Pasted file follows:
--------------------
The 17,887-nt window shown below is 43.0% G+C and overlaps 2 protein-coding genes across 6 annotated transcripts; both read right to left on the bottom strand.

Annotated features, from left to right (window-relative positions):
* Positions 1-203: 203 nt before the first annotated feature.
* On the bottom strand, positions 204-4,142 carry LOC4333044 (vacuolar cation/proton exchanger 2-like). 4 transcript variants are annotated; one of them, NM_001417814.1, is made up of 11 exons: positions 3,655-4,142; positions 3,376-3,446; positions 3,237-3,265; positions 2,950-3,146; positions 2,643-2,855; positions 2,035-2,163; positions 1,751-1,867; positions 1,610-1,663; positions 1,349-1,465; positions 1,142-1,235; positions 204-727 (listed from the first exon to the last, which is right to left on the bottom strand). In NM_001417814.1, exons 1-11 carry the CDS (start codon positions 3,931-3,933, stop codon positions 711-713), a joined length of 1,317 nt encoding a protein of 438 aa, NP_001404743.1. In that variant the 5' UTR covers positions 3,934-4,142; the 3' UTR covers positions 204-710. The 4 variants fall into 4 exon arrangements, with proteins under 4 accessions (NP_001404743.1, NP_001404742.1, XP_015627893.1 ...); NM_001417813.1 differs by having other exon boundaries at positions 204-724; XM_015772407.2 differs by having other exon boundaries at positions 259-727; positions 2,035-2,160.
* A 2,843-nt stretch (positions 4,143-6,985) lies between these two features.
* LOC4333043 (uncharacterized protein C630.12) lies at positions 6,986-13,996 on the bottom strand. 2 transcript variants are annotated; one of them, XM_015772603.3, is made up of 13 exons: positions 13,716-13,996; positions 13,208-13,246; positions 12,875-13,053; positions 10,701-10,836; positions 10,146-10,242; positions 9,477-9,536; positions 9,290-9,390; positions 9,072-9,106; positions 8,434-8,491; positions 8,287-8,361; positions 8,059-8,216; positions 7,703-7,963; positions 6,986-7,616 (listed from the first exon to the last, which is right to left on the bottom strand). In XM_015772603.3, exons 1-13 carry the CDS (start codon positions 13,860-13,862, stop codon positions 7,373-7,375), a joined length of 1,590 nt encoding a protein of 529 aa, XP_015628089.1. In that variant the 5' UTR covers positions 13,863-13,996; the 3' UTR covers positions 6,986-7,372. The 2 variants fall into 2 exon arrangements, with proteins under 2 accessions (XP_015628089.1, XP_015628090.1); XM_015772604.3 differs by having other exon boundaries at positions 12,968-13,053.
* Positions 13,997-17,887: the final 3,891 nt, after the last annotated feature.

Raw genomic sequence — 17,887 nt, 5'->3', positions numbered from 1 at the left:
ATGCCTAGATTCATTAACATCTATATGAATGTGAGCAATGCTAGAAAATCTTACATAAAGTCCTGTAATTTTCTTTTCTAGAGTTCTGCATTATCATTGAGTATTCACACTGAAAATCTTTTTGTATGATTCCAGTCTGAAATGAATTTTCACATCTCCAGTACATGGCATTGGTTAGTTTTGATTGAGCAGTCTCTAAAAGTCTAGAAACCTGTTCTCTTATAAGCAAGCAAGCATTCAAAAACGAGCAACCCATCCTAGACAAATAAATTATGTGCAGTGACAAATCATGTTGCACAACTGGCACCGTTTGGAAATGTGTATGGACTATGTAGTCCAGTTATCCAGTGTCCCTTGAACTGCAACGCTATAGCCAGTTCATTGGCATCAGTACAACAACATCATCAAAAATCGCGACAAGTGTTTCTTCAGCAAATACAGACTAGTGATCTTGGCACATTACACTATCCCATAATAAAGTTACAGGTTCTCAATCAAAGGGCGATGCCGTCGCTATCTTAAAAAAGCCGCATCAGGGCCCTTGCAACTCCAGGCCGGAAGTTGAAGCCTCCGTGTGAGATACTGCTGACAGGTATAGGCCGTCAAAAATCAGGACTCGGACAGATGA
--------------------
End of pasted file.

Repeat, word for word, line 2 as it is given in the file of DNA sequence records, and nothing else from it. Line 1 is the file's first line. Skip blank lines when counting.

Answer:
Annotated features, from left to right (window-relative positions):